These are cites from George Packer’s rather important article in the Atlantic titled “How America Fractured into Four Parts: People in the United States No longer Agree on the Nation’s Purpose.” For those in education, I would hope that you would give it a read and agree to find a way to discuss what this article should mean to we who try to educate the American citizenry.
But a freedom that gets rid of all obstructions is impoverished, and it degrades people.
Real freedom is closer to the opposite of breaking loose. It means growing up, and acquiring the ability to participate fully in political and economic life. The obstructions that block this ability are the ones that need to be removed. Some are external: institutions and social conditions. Others are embedded in your character and get in the way of governing yourself, thinking for yourself, and even knowing what is true. These obstructions crush the individuality that freedom lovers cherish, making them conformist, submissive, a group of people all shouting the same thing—easy marks for a demagogue.
Government, which did so little for ordinary Americans, was still the enemy, along with “governing elites.” But for the sinking working class, freedom lost whatever economic meaning it had once had. It was a matter of personal dignity, identity. Members of this class began to see trespassers everywhere and embraced the slogan of a defiant and armed loneliness: Get the fuck off my property. Take this mask and shove it. It was the threatening image of a coiled rattlesnake: “Don’t tread on me.” It achieved its ultimate expression on January 6, in all those yellow Gadsden flags waving around the Capitol—a mob of freedom-loving Americans taking back their constitutional rights by shitting on the floors of Congress and hunting down elected representatives to kidnap and kill. That was their freedom in its pure and reduced form.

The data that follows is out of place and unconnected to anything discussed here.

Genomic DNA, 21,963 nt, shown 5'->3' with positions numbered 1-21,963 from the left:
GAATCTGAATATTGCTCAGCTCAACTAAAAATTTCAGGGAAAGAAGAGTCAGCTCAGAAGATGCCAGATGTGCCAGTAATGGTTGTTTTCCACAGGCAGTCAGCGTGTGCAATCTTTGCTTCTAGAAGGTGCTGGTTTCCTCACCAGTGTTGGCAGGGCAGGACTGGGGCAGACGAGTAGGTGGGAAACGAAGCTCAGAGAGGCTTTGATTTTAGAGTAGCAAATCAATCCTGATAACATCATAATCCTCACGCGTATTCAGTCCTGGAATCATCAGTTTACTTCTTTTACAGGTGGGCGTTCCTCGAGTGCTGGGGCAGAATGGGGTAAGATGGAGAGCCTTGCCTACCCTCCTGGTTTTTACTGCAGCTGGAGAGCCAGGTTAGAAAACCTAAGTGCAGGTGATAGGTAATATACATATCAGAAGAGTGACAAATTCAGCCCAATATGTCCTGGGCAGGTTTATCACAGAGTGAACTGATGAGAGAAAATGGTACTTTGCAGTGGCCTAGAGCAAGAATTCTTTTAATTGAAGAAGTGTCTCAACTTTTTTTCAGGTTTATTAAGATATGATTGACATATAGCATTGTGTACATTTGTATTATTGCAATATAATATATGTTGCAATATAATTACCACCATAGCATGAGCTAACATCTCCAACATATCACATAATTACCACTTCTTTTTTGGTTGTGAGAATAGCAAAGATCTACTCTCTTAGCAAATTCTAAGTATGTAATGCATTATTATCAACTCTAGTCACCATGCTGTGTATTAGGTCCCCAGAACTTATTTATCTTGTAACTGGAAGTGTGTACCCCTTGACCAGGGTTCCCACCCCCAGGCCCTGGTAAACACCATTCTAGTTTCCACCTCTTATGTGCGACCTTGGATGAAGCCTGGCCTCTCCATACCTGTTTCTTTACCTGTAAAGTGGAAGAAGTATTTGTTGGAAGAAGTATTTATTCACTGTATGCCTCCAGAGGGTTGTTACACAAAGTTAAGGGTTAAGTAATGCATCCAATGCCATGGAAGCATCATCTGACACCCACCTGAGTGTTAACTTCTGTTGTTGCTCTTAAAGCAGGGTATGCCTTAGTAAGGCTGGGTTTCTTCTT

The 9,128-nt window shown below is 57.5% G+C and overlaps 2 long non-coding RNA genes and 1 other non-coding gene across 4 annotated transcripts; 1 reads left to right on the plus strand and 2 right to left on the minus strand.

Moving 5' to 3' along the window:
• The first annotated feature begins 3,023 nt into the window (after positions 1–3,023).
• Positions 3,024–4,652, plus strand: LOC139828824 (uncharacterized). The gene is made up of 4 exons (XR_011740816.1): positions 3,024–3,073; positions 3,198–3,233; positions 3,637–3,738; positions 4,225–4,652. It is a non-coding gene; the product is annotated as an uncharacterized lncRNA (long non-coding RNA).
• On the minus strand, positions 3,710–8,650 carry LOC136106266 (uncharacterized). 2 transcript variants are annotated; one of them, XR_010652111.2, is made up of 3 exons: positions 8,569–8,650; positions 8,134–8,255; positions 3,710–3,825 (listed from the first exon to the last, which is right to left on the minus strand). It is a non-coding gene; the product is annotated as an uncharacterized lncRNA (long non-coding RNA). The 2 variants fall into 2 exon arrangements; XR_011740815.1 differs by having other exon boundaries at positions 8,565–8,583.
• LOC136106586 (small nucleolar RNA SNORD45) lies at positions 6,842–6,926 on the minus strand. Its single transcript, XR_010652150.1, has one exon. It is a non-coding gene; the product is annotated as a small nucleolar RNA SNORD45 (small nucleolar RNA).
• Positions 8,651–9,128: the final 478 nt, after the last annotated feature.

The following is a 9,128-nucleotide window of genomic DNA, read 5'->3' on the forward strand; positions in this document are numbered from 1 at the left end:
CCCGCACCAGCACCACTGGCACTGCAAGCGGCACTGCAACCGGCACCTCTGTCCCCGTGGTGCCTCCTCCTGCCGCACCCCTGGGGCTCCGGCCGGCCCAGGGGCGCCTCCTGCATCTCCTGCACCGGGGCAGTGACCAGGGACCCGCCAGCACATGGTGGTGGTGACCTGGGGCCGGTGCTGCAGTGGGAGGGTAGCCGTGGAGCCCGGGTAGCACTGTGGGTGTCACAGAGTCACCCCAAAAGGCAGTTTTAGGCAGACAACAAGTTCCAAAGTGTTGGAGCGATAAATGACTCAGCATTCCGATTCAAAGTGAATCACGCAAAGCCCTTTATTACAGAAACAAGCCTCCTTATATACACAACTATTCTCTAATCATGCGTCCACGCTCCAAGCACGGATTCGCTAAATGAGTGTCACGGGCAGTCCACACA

A character in Jonathan Franzen’s 2010 novel, Freedom, puts it this way: “If you don’t have money, you cling to your freedoms all the more angrily. Even if smoking kills you, even if you can’t afford to feed your kids, even if your kids are getting shot down by maniacs with assault rifles. You may be poor, but the one thing nobody can take away from you is the freedom to fuck up your life.”
Politically, Smart America came to be associated with the Democratic Party. This was not inevitable. If the party had refused to accept the closing of factories in the 1970s and ’80s as a natural disaster, if it had become the voice of the millions of workers displaced by deindustrialization and struggling in the growing service economy, it might have remained the multiethnic working-class party that it had been since the 1930s.
The winners in Smart America have withdrawn from national life. They spend inordinate amounts of time working (even in bed), researching their children’s schools and planning their activities, shopping for the right kind of food, learning to make sushi or play the mandolin, staying in shape, and following the news. None of this brings them in contact with fellow citizens outside their way of life. School, once the most universal and influential of our democratic institutions, now walls them off. The working class is terra incognita.